Just as suddenly as his command emerged from the smoke of the blazing Cuyahoga in the second, it stepped back into the cloud in the third. After a one-pitch out courtesy of Jason Kipnis, Volquez walked Francisco Lindor on four pitches. With Michael Brantley at the plate, Lindor took off for second. Volquez missed HIGH and sent the pitch to the backstop, giving Perez no shot at catching the runner.
With Lindor standing at second for reasons pretty much entirely Volquez's fault, he worked the count full to Brantley and missed high on a breaking ball. Brantley started to throw his bat toward the dugout only to get called out looking by Jeff Nelson on a pitch that was not a strike.
With a gift from the home plate umpire in his back pocket, Volquez turned around and walked Carlos Santana on five pitches. Lonnie Chisenhall stroked a laser to the wall in right, but it shot back into Alex Rios's hands immediately, and only Lindor scored on the double.
After a visit from Dave Eiland, Volquez finally escaped the inning with a line-out to center from Yan Gomes. The damage likely should have been greater, but a beneficial call limited the damage to one run. Running the score to 2 - 1 Cleveland.
Volquez's next frame saw him work with an efficiency that had escaped him in the third, but working itself into the mix was a sinker that stayed up in the zone to Urshela that got drilled in a particularly demoralizing hanging of dong that seemed to signal the end of the game a mere four frames deep into the game.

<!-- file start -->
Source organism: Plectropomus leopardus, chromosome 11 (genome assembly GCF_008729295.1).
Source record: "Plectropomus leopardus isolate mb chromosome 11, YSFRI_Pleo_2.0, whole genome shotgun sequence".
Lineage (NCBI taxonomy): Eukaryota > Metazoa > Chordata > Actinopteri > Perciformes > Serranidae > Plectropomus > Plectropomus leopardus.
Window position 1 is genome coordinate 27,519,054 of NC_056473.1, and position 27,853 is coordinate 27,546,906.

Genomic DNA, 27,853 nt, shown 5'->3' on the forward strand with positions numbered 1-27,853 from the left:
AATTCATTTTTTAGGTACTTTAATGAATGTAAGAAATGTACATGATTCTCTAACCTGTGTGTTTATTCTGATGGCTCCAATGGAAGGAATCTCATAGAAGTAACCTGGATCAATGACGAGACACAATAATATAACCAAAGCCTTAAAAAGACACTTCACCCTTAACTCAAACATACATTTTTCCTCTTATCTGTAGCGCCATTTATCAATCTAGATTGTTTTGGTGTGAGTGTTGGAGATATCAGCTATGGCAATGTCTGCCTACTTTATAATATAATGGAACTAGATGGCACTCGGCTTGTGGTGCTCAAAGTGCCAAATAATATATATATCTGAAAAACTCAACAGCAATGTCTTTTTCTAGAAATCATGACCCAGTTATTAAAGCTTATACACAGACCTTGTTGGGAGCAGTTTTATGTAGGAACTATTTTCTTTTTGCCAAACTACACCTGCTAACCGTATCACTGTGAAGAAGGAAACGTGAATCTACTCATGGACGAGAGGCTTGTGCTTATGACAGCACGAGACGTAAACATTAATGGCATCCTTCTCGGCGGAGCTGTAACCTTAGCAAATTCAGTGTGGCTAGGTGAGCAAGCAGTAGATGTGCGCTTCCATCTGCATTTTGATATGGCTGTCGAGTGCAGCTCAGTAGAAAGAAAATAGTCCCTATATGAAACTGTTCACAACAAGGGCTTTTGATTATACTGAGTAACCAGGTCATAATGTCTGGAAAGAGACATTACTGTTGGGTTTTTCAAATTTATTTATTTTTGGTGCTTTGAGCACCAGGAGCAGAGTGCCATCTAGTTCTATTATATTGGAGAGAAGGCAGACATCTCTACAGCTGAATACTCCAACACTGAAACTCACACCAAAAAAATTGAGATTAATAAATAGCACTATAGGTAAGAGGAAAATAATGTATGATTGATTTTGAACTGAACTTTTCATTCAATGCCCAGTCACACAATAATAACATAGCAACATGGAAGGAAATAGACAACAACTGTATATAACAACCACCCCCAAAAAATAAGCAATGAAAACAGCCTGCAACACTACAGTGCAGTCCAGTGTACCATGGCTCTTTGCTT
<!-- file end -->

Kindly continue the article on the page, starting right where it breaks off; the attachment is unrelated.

Efficiency and command reverted to their status as foreign concepts to Volquez in the fifth as he walked Lindor AGAIN, and Brantley followed with a lined single to left, advancing Lindor to second. At this point, his pitch count had surpassed the 80-pitch mark while not yet recording an out in the fifth. Carlos Santana beat the shift going the other way, but Lindor was held at third, loading the bases with Volquez's 87th pitch of the evening.
Chisenhall went the other way with a sacrifice fly to left-center, deep enough to score Lindor from third but not to advance the other two runners. On a Yan Gomes comebacker to the mound ripe for a double play, Volquez was stuck waiting for the second base umpire to get out of the throwing lane to second, allowing Gomes to beat the second throw on the could-have-been double play. The umpires giveth, and the umpires taketh away, striking a karmic balance for Volquez's evening.